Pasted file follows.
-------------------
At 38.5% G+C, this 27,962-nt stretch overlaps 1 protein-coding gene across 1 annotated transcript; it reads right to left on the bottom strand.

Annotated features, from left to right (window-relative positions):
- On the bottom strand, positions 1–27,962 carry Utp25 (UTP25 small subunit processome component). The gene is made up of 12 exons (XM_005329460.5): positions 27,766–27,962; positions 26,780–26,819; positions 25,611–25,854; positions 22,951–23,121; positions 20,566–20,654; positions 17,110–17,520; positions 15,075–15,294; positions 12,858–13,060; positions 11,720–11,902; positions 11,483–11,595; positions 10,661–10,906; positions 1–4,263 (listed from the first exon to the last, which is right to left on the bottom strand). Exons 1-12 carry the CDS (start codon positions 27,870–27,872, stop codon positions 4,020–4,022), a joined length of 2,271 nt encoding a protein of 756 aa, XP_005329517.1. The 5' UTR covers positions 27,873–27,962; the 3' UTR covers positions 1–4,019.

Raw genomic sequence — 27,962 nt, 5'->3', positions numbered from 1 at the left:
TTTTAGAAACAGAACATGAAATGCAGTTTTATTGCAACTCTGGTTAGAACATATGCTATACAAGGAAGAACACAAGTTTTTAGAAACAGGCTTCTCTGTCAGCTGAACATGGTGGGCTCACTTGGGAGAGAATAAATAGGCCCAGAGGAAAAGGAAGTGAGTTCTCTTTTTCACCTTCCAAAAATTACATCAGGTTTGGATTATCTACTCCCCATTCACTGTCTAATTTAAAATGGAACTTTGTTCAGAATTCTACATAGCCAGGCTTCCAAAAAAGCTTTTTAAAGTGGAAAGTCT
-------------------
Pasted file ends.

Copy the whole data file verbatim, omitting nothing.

At 38.5% G+C, this 27,962-nt stretch overlaps 1 protein-coding gene across 1 annotated transcript; it reads right to left on the bottom strand.

Annotated features, from left to right (window-relative positions):
- On the bottom strand, positions 1–27,962 carry Utp25 (UTP25 small subunit processome component). The gene is made up of 12 exons (XM_005329460.5): positions 27,766–27,962; positions 26,780–26,819; positions 25,611–25,854; positions 22,951–23,121; positions 20,566–20,654; positions 17,110–17,520; positions 15,075–15,294; positions 12,858–13,060; positions 11,720–11,902; positions 11,483–11,595; positions 10,661–10,906; positions 1–4,263 (listed from the first exon to the last, which is right to left on the bottom strand). Exons 1-12 carry the CDS (start codon positions 27,870–27,872, stop codon positions 4,020–4,022), a joined length of 2,271 nt encoding a protein of 756 aa, XP_005329517.1. The 5' UTR covers positions 27,873–27,962; the 3' UTR covers positions 1–4,019.

Raw genomic sequence — 27,962 nt, 5'->3', positions numbered from 1 at the left:
TTTTAGAAACAGAACATGAAATGCAGTTTTATTGCAACTCTGGTTAGAACATATGCTATACAAGGAAGAACACAAGTTTTTAGAAACAGGCTTCTCTGTCAGCTGAACATGGTGGGCTCACTTGGGAGAGAATAAATAGGCCCAGAGGAAAAGGAAGTGAGTTCTCTTTTTCACCTTCCAAAAATTACATCAGGTTTGGATTATCTACTCCCCATTCACTGTCTAATTTAAAATGGAACTTTGTTCAGAATTCTACATAGCCAGGCTTCCAAAAAAGCTTTTTAAAGTGGAAAGTCT